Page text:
There are more than 2,000 local coverage determinations like these. National coverage decisions, which apply to the entire country, are rarer, with only about 300 on the books.
When Medicare makes national coverage decisions, sometimes it does so while requiring people to enter clinical trials.
It has been doing this for over a decade. The program is called coverage with evidence development, and its use is rare. Fewer than two dozen therapies have entered the program since it was introduced in 2006. But it allows Medicare to gather additional clinical data before determining if the treatment should be covered outside of a trial. To be considered, the treatment must already be deemed safe, and it must already be effective in some population. The aim is to test if the treatment “meaningfully improves” the health of Medicare beneficiaries.
Only one therapy (CPAP, for sleep apnea) that entered this process has ever emerged to be covered as a routine part of Medicare. The others are in a perpetual state of limbo, neither fully covered nor definitively not covered. CAR-T cell therapy, a type of cancer immunotherapy,which appears to be very successful but is also very expensive, is one of the most recent to enter this process.
Unwillingness to talk about cost-effectiveness
Despite the complexity of all these coverage determination methods — local, national, contingent on clinical trials — the bottom line is that very few treatments are fully excluded from Medicare, so long as they are of any clinical value. And this suggests that it’s not very likely that Medicare for all would deny coverage for needed care.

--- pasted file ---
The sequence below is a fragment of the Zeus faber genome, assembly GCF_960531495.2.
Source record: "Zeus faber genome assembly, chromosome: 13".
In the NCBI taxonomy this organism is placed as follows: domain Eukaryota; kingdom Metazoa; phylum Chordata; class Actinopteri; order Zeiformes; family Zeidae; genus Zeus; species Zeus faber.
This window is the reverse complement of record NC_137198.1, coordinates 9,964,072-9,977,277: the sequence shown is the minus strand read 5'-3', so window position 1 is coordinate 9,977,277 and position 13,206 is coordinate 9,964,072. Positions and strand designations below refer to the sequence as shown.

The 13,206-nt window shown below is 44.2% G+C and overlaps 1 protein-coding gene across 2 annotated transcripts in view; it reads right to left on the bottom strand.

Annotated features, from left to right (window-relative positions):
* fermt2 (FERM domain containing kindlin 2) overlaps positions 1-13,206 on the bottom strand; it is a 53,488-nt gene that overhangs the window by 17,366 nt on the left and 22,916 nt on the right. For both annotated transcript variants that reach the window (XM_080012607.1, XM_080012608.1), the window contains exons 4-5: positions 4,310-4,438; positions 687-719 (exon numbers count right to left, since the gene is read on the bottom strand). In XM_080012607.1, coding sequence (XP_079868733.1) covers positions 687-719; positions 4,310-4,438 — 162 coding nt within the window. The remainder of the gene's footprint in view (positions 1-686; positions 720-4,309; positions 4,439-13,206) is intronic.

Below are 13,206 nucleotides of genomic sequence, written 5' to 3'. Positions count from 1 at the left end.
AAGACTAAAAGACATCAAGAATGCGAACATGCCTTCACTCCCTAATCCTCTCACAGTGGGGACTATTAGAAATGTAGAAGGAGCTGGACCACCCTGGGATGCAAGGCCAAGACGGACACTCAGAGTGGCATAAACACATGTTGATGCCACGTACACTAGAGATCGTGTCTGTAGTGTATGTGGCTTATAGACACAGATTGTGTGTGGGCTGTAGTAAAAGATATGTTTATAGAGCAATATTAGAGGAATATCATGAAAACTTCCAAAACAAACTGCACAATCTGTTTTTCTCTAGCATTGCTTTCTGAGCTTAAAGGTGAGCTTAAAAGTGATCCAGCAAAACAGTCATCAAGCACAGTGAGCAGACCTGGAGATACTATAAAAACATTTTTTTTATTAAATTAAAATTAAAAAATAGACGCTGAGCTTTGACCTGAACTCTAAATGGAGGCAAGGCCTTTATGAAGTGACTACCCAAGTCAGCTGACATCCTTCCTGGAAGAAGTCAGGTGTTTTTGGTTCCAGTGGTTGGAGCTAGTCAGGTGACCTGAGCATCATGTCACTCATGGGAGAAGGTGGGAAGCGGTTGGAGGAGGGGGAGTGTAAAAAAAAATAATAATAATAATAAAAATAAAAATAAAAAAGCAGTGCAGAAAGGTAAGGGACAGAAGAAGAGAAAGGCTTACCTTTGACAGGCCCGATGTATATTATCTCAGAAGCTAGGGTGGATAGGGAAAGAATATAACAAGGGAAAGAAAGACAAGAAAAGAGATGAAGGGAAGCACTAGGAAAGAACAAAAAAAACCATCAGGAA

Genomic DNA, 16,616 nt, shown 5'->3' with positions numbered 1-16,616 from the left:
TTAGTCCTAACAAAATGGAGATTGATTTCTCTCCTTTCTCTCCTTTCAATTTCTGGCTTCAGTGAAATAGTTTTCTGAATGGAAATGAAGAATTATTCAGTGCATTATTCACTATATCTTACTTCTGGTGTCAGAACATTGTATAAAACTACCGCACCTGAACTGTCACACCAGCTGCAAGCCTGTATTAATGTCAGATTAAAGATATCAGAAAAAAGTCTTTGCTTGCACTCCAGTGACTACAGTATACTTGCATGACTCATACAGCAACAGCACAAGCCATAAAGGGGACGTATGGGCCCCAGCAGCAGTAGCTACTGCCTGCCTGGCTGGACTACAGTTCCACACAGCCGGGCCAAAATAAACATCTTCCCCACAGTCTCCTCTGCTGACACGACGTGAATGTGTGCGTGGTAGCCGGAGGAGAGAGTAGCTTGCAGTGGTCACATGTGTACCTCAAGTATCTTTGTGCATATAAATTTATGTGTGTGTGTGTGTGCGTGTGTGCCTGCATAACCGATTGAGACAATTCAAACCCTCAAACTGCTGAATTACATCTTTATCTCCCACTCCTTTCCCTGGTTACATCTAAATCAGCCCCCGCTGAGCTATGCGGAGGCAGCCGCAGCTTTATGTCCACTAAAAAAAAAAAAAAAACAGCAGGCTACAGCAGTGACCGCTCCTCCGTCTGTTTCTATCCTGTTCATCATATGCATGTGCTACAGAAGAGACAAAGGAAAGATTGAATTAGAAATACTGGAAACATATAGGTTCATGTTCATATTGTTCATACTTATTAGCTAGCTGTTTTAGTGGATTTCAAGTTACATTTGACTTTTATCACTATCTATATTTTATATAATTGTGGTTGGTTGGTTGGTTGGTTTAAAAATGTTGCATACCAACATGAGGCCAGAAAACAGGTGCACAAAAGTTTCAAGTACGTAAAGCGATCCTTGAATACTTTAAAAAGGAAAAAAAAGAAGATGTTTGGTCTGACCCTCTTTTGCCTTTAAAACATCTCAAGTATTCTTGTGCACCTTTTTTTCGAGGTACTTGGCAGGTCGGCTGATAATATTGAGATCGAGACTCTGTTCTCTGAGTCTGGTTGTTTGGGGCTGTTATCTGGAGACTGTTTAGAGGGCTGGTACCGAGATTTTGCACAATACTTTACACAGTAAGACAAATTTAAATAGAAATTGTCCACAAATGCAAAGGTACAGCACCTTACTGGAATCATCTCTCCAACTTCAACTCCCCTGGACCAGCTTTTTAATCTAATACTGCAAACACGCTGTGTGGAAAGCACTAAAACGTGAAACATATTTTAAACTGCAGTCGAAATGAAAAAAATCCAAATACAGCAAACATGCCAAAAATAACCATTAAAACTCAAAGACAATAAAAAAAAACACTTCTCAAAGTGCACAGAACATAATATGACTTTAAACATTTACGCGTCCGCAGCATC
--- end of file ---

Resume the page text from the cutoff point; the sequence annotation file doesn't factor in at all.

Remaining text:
A 2018 study in Health Affairs found only 3 percent of Medicare claims were denied in 2015. And traditional Medicare doesn’t limit access to doctors or hospitals either, as it is accepted by nearly every one. (This is in contrast with Medicare Advantage.)
Medicare has a troubled history in considering cost-effectiveness in its coverage decisions. Past efforts to incorporate it have failed. For example, regulations proposed in 1989 were withdrawn after a decade of internal review.
As a result, Medicare covers some treatments that are extremely expensive for the program and that offer little benefit to patients. The Medicare Payment Advisory Commission recently studied this in detail. In a 2018 report to Congress, it noted that up to one-third of Medicare beneficiaries received some kind of low-value treatment in 2014, costing the program billions of dollars. If Medicare for all followed in traditional Medicare’s path, it could be wastefully expensive.
The United States has had a historical unwillingness to face cost-effectiveness questions in health care decisions, something many other countries tackle head-on. Some Americans favor Medicare for all because it would make the system more like some overseas. And yet, in choosing not to consider the value of the care it covers, Medicare remains uniquely American.
Elsa Pearson, M.P.H., is a policy analyst with the Boston University School of Public Health. You can follow her on Twitter at @epearsonbusph.
Austin Frakt is director of the Partnered Evidence-Based Policy Resource Center at the V.A. Boston Healthcare System; associate professor with Boston University’s School of Public Health; and adjunct associate professor with the Harvard T.H. Chan School of Public Health. He blogs at The Incidental Economist.@afrakt